Museu Rua dos Douradores: The Bernardo Soares Collection

Bernardo Soares was born, lived, and died on Rua dos Douradores in Lisbon. In his relatively brief life he rarely left his hometown, and his most famous work was created within the ramparts that defined the capital in the first half of the 20th century. Soares was a renowned figure in Lisbon who took pleasure in strolling that ancient city’s streets and observing its colorful occupants. Soares was himself an object of observation and a frequent subject of satirical jokes. An oddball with few friends or close relatives growing up, he formed his sense of self largely through his dreams, the only place he once said, “where one can be ruler of the world.”



The Bernardo Soares Collection contains items that have either been in the possession of Bernardo Soares, or objects that can be related to this essential thinker. In the collection, one will find furniture, personal belongings, and interpretations of Soares’s creations by other artists. Other noticeable elements in the collection include his notebook, a series of photographs, and drawings. You can have a look at his replicated working study, read The Unwritten Quarterly – the magazine he famously created, then take a quick break and watch the experimental documentary that was made in honor of his life.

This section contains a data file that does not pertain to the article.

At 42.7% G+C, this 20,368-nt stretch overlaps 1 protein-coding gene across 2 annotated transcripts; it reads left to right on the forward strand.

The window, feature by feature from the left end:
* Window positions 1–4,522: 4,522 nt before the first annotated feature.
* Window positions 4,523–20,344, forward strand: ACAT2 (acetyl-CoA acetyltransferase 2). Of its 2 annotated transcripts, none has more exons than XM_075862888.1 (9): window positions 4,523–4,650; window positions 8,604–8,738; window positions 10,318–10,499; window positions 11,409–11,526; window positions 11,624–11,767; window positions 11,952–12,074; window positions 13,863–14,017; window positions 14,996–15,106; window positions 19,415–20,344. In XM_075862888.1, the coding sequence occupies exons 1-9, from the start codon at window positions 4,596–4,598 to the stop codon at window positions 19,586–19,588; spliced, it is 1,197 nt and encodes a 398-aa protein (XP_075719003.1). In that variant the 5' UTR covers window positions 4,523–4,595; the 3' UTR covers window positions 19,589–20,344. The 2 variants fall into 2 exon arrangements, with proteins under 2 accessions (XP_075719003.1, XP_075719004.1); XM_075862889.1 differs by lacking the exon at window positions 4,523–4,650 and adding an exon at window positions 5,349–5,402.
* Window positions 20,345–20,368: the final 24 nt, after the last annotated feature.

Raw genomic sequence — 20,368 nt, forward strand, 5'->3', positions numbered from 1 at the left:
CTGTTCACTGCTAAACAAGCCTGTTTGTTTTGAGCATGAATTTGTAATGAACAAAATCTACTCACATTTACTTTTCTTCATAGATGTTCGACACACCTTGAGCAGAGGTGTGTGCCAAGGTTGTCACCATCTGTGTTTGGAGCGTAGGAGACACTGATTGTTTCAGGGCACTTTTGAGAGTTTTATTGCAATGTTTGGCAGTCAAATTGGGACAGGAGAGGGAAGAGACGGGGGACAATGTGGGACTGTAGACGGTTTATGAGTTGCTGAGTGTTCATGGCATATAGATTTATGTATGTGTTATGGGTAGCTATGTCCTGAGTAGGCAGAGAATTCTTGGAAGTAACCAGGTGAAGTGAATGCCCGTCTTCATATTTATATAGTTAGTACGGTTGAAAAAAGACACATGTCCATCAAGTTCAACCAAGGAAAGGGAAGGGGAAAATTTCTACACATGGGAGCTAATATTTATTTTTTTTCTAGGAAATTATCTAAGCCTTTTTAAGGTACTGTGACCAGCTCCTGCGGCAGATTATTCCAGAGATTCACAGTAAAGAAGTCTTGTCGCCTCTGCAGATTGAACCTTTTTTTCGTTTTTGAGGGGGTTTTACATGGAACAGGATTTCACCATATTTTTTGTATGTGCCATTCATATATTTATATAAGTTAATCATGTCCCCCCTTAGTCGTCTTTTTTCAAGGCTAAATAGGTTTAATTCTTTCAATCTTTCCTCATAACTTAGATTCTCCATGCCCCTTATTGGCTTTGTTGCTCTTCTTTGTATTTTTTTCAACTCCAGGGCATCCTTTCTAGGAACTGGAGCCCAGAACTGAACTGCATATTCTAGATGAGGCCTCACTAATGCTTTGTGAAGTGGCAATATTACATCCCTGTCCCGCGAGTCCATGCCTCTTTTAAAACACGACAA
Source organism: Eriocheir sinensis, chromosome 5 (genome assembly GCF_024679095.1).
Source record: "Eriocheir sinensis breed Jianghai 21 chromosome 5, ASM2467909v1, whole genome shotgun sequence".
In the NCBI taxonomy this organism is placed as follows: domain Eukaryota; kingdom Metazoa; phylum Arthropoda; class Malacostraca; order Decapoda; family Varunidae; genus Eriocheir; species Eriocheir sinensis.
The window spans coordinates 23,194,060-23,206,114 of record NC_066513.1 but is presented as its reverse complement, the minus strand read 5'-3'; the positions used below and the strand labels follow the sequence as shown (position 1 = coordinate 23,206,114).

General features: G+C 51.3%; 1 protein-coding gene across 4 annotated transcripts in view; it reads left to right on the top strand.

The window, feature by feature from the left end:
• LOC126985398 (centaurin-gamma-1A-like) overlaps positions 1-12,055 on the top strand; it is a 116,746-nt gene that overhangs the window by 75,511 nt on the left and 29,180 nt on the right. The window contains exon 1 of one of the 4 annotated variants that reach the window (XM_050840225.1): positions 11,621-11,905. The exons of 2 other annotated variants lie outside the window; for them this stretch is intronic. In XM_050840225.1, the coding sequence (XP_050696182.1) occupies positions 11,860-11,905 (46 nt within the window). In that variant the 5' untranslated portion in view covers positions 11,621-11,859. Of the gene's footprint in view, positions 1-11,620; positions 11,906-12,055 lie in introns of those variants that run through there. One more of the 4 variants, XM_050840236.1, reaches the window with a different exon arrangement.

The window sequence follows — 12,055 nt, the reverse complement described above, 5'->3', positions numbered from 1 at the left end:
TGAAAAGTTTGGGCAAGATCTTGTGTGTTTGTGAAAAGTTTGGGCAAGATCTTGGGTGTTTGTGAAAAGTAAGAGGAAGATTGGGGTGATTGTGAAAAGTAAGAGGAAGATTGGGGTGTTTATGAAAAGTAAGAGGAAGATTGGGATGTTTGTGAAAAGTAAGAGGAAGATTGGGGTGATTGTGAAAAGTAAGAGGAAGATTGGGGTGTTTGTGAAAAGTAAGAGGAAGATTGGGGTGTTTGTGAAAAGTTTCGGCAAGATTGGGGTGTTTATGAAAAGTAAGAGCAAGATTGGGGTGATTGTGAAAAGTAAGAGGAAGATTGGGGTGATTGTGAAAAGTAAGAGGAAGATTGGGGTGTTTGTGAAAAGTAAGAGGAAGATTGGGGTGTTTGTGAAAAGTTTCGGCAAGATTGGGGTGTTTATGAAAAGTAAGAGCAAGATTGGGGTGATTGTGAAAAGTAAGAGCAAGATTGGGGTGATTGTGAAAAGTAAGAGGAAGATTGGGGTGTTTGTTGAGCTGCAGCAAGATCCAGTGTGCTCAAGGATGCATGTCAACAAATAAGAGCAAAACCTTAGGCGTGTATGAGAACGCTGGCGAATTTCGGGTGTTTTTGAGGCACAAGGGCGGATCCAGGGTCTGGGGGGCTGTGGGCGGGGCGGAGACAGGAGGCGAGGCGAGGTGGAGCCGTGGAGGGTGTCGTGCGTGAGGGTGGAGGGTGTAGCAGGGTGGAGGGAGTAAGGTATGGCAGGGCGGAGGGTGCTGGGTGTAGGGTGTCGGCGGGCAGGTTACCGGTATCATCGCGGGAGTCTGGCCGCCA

Many of the characters that Soares included in The Unwritten Quarterly, has now since become well know. On display are three bronze sculptures donated by local artists.


The Unwritten Quarterly is a literary magazine created by Bernardo Soares. Although some might suspect that multiple authors are behind the individual articles, they can with equal possibility have been authored by one and the same. Soares writes in his editorial letter: “I once created a writer, whom I used as a tool, so that I could eventually make myself into nothing. I made myself into nothing so that I could become everything and everyone. I am several, am many, I am a profusion of selves. In the process I may have lost myself. But what I really gained was the possibility of becoming anyone.”



The collection has been reviewed in publications such as The New Yorker, New York Times, and Artforum. 



Among the gems of the collection is a unique Christian icon of Saint Andrew. Soares writes: “Since the human spirit naturally tends to make judgments based on feelings instead of reason, most of these young people chose Humanity to replace God. I, however, am the sort of person who is always on the fringe of what he belongs to, seeing not only the multitude he’s a part of but also the wide-open spaces around it. That’s why I didn’t give up God as completely as they did, and I never accepted Humanity.” Icons influenced him deeply, not simply as artistic flourishes, but as the incomprehensible object it is meant to convey. Seven similar icons were found in his belongings. Soares writes, “There are images that live more vividly than many men and women. (…) To visualize the contradictory and inconceivable is one of life’s great triumphs.”


If the museum visit is exhausting, the visitor can take a quick break, sit down on the bed and watch the experimental documentary that was made in honor of his life. Click here, or on the image of the television to watch the video.

  • May 14th, 2011